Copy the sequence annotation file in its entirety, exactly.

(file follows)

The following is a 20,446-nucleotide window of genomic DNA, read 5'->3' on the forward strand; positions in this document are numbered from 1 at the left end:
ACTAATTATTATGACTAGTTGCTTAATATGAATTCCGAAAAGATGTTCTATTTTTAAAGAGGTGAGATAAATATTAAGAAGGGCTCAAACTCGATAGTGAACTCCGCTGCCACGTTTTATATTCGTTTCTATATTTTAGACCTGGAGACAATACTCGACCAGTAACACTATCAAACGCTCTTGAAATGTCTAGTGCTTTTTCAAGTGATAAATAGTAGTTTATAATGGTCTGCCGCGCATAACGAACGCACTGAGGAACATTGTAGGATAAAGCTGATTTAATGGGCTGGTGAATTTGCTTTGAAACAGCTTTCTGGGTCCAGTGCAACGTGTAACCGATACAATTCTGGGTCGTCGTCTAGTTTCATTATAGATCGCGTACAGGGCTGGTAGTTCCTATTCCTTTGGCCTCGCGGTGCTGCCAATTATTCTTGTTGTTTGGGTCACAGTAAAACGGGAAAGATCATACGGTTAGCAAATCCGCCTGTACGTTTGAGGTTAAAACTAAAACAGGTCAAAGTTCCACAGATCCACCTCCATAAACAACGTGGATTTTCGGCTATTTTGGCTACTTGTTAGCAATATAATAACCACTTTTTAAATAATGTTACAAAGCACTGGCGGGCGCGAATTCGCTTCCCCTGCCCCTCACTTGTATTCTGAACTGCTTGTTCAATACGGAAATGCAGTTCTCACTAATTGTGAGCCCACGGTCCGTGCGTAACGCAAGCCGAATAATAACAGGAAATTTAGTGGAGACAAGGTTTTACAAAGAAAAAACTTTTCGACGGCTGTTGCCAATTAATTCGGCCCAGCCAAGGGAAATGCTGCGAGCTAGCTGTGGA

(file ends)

The following is a 20,446-nucleotide window of genomic DNA, read 5'->3' on the forward strand; positions in this document are numbered from 1 at the left end:
ACTAATTATTATGACTAGTTGCTTAATATGAATTCCGAAAAGATGTTCTATTTTTAAAGAGGTGAGATAAATATTAAGAAGGGCTCAAACTCGATAGTGAACTCCGCTGCCACGTTTTATATTCGTTTCTATATTTTAGACCTGGAGACAATACTCGACCAGTAACACTATCAAACGCTCTTGAAATGTCTAGTGCTTTTTCAAGTGATAAATAGTAGTTTATAATGGTCTGCCGCGCATAACGAACGCACTGAGGAACATTGTAGGATAAAGCTGATTTAATGGGCTGGTGAATTTGCTTTGAAACAGCTTTCTGGGTCCAGTGCAACGTGTAACCGATACAATTCTGGGTCGTCGTCTAGTTTCATTATAGATCGCGTACAGGGCTGGTAGTTCCTATTCCTTTGGCCTCGCGGTGCTGCCAATTATTCTTGTTGTTTGGGTCACAGTAAAACGGGAAAGATCATACGGTTAGCAAATCCGCCTGTACGTTTGAGGTTAAAACTAAAACAGGTCAAAGTTCCACAGATCCACCTCCATAAACAACGTGGATTTTCGGCTATTTTGGCTACTTGTTAGCAATATAATAACCACTTTTTAAATAATGTTACAAAGCACTGGCGGGCGCGAATTCGCTTCCCCTGCCCCTCACTTGTATTCTGAACTGCTTGTTCAATACGGAAATGCAGTTCTCACTAATTGTGAGCCCACGGTCCGTGCGTAACGCAAGCCGAATAATAACAGGAAATTTAGTGGAGACAAGGTTTTACAAAGAAAAAACTTTTCGACGGCTGTTGCCAATTAATTCGGCCCAGCCAAGGGAAATGCTGCGAGCTAGCTGTGGA